I am better than this? I AM better than this.


Today I really felt strongly that I needed to write about domestic abuse. Domestic abuse is not only abuse against women or children but also men. Domestic violence isn't a pretty term, never has been, never will be. However, it is necessary to talk about.

Breaking Chains isn't just about selling products. Breaking Chains is also about helping and healing.

Here's a little bit about me. (You can also find this on the BC website) I am a Midwest girl turned West Coast girl in 2015. I grew up in a small town in Indiana with a loving mom who worked very hard and long hours to provide for myself and my brother. We were not rich by any stretch of the word but I always knew that my mom and my family loved me just as I was. Having been assaulted as a child and as a 20 something, my life changed. I began to use alcohol as a medication. After my divorce, I chose to become celibate (not as difficult as I thought it would be). I remained celibate for almost 10 years. It wasn’t until I met my current husband that I felt what love was from someone other than my family. Even though I was a high-functioning drinker it still caused a lot of problems. I turned to a 12 step program, worked with a sponsor (still do), and gained friends in the program, and even though I relapsed twice before 90 days were up I found a purpose for myself. Even with the relapses and major doubts that I had what it took to stay sober or to be lovable, I have been sober ever since and I have found love, once again.

I have been a Christian, a God-fearing woman, for many years and believe in second chances...and third, fourth and fifth chances. With God's help, I have forgiven the two people who wronged me. I have forgiven myself for allowing myself to feel unworthy. Along the path of my life, I had so many unhealthy, toxic and abusive relationships that I lost myself to respect and dignity. I am currently married to a wonderful man, Jason, who has his own demons to deal with but we love each other and we do our best to support each other. Breaking Chains was born out of the love that I learned to have for myself. The main purpose of Breaking Chains is to highlight, both, men and women who have been sexually assaulted, are in recovery or desire recovery, and who have turned themselves into SURVIVORS! I help out with a non-profit called PAVE. PAVE does a lot of good and gives great support and education to sexual assault SURVIVORS. Breaking Chains is a platform for anyone to tell their story, buy our products or simply find support.

  • Domestic violence is willful intimidation, physical assault, battery, sexual assault, and/or other abusive behavior perpetrated by an intimate partner against another. It is an epidemic affecting individuals in every community, regardless of age, economic status, race, religion, nationality, or educational background. Violence against women is often accompanied by emotionally abusive and controlling behavior, and thus is part of a systematic pattern of dominance and control. Domestic violence results in physical injury, psychological trauma, and sometimes death. The consequences of domestic violence can cross generations and truly last a lifetime.

(All of the stats to follow are from https://www.rainn.org/statistics/victims-sexual-violence)

Women and Girls Experience Sexual Violence at High Rates

Millions of women in the United States have experienced rape.

  • As of 1998, an estimated 17.7 million American women had been victims of attempted or completed rape.5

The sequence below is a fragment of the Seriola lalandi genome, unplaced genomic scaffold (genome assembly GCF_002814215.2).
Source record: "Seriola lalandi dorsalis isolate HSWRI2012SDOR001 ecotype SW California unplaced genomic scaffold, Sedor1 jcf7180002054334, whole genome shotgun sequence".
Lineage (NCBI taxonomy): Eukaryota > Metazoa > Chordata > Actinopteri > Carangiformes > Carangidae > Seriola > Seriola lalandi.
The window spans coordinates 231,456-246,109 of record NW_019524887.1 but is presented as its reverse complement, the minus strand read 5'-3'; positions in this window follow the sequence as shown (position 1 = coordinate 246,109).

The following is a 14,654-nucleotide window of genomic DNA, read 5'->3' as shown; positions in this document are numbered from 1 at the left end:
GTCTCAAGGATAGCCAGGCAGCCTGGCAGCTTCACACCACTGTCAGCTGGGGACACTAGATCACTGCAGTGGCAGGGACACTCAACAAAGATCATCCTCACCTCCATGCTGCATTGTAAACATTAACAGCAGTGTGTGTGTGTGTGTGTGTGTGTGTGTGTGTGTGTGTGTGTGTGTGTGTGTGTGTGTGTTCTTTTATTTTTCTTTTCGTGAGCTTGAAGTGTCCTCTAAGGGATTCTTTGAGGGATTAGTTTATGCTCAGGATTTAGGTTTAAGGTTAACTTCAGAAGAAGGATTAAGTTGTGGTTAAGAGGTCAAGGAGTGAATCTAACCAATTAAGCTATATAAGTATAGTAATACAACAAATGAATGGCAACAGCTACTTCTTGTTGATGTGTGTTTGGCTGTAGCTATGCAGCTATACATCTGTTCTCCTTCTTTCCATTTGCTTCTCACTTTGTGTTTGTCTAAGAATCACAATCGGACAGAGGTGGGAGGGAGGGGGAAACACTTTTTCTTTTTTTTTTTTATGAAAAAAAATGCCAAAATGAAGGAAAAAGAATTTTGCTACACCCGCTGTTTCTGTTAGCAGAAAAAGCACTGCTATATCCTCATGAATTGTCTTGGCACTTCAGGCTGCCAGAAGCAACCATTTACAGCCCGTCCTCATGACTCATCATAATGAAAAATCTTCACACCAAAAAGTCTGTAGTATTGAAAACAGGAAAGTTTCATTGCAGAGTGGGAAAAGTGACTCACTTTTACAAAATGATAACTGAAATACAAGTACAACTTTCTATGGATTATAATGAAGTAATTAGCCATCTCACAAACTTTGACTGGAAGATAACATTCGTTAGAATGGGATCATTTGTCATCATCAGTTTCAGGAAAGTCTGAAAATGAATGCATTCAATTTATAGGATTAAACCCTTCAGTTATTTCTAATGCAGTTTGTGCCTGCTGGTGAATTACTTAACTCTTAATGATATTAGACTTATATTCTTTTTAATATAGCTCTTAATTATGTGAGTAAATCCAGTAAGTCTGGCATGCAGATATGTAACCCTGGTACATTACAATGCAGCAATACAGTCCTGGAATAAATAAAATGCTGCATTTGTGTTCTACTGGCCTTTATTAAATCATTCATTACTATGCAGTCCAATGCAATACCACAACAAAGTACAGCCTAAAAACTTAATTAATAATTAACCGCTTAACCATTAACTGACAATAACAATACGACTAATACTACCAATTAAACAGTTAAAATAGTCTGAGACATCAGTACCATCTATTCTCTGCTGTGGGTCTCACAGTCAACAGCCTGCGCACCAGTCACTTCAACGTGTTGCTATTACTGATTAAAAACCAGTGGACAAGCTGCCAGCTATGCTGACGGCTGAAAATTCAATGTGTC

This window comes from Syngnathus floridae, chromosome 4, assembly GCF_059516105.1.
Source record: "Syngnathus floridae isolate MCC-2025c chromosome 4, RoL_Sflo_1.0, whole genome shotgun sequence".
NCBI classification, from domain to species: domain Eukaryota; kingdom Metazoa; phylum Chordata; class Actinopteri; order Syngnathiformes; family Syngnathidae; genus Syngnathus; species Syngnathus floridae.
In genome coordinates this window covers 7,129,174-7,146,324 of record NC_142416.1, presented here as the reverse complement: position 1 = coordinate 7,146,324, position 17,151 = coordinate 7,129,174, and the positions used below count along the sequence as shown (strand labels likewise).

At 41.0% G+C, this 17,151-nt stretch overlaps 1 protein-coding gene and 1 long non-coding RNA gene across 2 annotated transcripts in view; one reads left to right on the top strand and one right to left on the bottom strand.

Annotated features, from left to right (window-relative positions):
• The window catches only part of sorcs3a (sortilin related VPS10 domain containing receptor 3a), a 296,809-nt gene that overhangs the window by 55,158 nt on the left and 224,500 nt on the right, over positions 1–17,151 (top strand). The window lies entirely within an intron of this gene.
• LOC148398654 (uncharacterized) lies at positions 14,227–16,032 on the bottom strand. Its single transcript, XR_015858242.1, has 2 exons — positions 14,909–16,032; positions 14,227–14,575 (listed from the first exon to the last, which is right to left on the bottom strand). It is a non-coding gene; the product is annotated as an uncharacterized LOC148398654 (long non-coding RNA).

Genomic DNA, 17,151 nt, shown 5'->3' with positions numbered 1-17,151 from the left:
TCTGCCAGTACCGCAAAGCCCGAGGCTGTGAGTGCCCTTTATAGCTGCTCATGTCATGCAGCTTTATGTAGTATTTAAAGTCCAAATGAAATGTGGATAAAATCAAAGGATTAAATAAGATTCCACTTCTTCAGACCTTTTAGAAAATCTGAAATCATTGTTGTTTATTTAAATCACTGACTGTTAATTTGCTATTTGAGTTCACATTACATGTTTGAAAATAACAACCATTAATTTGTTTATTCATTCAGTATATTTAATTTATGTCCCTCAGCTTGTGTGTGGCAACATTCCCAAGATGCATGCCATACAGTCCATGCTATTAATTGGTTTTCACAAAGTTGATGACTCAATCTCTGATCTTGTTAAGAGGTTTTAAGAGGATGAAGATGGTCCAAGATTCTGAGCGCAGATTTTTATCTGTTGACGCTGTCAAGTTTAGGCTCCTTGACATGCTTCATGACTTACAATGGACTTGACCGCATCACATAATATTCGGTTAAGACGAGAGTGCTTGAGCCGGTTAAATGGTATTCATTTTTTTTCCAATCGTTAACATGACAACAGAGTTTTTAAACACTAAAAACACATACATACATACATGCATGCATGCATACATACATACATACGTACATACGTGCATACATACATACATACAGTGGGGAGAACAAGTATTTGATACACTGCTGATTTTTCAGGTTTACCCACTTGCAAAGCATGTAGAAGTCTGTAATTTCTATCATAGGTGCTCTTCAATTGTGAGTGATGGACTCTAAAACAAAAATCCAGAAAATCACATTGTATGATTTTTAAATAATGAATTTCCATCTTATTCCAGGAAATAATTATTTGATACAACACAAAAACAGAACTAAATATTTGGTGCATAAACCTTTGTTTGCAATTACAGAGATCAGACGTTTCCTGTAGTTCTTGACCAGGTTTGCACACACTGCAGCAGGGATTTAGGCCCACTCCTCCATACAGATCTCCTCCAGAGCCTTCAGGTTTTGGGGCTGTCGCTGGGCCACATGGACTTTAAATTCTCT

Young women are especially at risk.

  • 82% of all juvenile victims are female. 90% of adult rape victims are female.6

  • Females ages 16-19 are 4 times more likely than the general population to be victims of rape, attempted rape, or sexual assault.3

  • Women ages 18-24 who are college students are 3 times more likely than women in general to experience sexual violence. Females of the same age who are not enrolled in college are 4 times more likely.7

Read more statistics about campus sexual violence.

Men and Boys Are Also Affected by Sexual Violence

Millions of men in the United States have been victims of rape.

  • As of 1998, 2.78 million men in the U.S. had been victims of attempted or completed rape.5

  • About 3% of American men—or 1 in 33—have experienced an attempted or completed rape in their lifetime.5

  • 1 out of every 10 rape victims is male.8​

Transgender Students Are at Higher Risk for Sexual Violence

21% of TGQN (transgender, genderqueer, nonconforming) college students have been sexually assaulted, compared to 18% of non-TGQN females, and 4% of non-TGQN males.17

Sexual Violence Can Have Long-Term Effects on Victims

The likelihood that a person suffers suicidal or depressive thoughts increases after sexual violence.

  • 94% of women who have raped experience symptoms of post-traumatic stress disorder (PTSD) during the two weeks following the rape.9

  • 30% of women report symptoms of PTSD 9 months after the rape.10

  • 33% of women who are raped contemplate suicide.11

  • 13% of women who are raped attempt suicide.11

  • Approximately 70% of rape or sexual assault victims experience moderate to severe distress, a larger percentage than for any other violent crime.12

People who have been sexually assaulted are more likely to use drugs than the general public.11

  • 3.4 times more likely to use marijuana

  • 6 times more likely to use cocaine

  • 10 times more likely to use other major drugs

Sexual violence also affects victims’ relationships with their family, friends, and co-workers. 12

  • 38% of victims of sexual violence experience work or school problems, which can include significant problems with a boss, coworker, or peer.

  • 37% experience family/friend problems, including getting into arguments more frequently than before, not feeling able to trust their family/friends, or not feeling as close to them as before the crime.